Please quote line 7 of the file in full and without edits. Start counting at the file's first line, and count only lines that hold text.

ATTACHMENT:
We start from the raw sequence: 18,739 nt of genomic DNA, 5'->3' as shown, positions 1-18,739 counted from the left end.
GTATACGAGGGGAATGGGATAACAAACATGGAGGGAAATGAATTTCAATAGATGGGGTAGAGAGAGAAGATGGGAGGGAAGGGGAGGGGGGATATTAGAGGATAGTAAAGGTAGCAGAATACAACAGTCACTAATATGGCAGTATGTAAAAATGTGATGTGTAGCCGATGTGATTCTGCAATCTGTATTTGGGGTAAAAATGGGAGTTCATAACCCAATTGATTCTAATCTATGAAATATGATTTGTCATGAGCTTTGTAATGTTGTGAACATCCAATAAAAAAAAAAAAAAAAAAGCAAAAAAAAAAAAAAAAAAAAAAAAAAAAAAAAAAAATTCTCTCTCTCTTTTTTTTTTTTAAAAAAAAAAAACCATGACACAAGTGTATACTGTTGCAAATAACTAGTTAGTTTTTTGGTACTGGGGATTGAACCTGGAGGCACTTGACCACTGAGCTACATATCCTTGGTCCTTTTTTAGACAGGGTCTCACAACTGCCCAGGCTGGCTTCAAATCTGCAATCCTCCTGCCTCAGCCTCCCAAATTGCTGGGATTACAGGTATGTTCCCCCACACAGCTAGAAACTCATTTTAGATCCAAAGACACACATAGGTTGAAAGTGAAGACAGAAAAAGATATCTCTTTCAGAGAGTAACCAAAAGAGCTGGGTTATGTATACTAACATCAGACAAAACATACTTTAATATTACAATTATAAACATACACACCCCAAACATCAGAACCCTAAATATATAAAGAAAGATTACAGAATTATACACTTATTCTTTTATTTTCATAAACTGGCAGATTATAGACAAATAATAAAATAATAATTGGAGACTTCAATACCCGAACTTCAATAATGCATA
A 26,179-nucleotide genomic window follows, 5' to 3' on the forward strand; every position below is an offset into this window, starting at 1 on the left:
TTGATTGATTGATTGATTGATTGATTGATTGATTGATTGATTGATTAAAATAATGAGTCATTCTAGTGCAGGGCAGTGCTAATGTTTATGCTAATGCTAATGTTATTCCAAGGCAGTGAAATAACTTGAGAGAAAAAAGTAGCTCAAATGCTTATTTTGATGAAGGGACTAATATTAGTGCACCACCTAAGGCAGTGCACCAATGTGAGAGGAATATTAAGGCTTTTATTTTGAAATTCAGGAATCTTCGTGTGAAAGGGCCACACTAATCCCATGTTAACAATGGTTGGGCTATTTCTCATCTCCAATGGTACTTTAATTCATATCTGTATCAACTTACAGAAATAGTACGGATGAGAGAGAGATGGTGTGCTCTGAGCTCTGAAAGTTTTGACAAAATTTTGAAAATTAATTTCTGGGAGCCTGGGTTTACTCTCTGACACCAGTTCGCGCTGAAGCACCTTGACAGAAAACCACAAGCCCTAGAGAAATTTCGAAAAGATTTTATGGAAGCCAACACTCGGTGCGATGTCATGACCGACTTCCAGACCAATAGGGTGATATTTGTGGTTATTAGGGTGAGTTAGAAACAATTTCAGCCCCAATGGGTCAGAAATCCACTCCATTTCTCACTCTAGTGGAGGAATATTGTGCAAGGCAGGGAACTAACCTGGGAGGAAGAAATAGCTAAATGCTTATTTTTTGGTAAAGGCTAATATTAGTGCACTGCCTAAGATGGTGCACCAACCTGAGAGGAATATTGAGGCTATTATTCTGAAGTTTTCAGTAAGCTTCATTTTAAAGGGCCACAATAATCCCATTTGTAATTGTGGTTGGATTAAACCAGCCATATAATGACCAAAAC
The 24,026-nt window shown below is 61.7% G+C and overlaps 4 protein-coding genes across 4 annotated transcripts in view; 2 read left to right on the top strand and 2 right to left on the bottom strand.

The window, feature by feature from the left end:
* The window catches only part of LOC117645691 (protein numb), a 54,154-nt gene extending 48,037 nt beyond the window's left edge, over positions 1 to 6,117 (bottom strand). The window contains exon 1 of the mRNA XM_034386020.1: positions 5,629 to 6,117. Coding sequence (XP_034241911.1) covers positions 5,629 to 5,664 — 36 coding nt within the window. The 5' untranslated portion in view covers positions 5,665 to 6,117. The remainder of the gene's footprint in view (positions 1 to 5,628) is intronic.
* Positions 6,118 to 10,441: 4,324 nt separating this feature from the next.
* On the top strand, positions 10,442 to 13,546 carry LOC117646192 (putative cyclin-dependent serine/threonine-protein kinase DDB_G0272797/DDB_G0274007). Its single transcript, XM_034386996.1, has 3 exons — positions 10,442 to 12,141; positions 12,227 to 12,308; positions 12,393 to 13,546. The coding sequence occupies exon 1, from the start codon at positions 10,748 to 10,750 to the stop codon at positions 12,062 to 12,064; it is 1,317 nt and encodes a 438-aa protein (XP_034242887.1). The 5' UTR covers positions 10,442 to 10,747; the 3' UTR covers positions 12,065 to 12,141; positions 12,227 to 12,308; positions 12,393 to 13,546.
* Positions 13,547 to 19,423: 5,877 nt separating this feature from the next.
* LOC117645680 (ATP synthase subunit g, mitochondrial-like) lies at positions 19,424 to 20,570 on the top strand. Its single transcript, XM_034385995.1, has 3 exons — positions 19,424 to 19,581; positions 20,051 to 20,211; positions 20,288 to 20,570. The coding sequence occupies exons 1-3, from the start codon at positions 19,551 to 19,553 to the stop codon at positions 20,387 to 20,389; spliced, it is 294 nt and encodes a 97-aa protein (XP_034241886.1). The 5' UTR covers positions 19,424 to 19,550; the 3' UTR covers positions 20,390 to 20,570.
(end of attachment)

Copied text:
* The window catches only part of LOC117645691 (protein numb), a 54,154-nt gene extending 48,037 nt beyond the window's left edge, over positions 1 to 6,117 (bottom strand). The window contains exon 1 of the mRNA XM_034386020.1: positions 5,629 to 6,117. Coding sequence (XP_034241911.1) covers positions 5,629 to 5,664 — 36 coding nt within the window. The 5' untranslated portion in view covers positions 5,665 to 6,117. The remainder of the gene's footprint in view (positions 1 to 5,628) is intronic.